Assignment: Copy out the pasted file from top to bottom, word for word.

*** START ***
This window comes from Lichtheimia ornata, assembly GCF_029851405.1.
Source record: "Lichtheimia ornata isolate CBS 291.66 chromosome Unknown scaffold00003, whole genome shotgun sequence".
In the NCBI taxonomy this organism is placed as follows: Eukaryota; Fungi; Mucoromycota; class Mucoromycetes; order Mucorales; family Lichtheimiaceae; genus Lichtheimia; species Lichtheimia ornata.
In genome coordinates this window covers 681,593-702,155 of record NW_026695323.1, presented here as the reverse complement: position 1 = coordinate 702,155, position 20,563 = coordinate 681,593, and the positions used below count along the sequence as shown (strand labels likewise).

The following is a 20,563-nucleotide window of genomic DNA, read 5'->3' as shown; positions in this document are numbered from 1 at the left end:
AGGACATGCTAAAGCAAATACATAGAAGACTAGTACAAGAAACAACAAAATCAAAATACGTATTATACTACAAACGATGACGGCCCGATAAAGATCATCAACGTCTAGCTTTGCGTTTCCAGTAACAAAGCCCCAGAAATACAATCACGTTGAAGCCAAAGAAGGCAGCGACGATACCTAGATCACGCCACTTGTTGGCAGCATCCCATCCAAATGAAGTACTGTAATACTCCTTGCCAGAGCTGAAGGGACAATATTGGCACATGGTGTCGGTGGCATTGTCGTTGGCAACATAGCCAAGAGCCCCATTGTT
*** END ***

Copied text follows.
This window comes from Lichtheimia ornata, assembly GCF_029851405.1.
Source record: "Lichtheimia ornata isolate CBS 291.66 chromosome Unknown scaffold00003, whole genome shotgun sequence".
In the NCBI taxonomy this organism is placed as follows: Eukaryota; Fungi; Mucoromycota; class Mucoromycetes; order Mucorales; family Lichtheimiaceae; genus Lichtheimia; species Lichtheimia ornata.
In genome coordinates this window covers 681,593-702,155 of record NW_026695323.1, presented here as the reverse complement: position 1 = coordinate 702,155, position 20,563 = coordinate 681,593, and the positions used below count along the sequence as shown (strand labels likewise).

The following is a 20,563-nucleotide window of genomic DNA, read 5'->3' as shown; positions in this document are numbered from 1 at the left end:
AGGACATGCTAAAGCAAATACATAGAAGACTAGTACAAGAAACAACAAAATCAAAATACGTATTATACTACAAACGATGACGGCCCGATAAAGATCATCAACGTCTAGCTTTGCGTTTCCAGTAACAAAGCCCCAGAAATACAATCACGTTGAAGCCAAAGAAGGCAGCGACGATACCTAGATCACGCCACTTGTTGGCAGCATCCCATCCAAATGAAGTACTGTAATACTCCTTGCCAGAGCTGAAGGGACAATATTGGCACATGGTGTCGGTGGCATTGTCGTTGGCAACATAGCCAAGAGCCCCATTGTT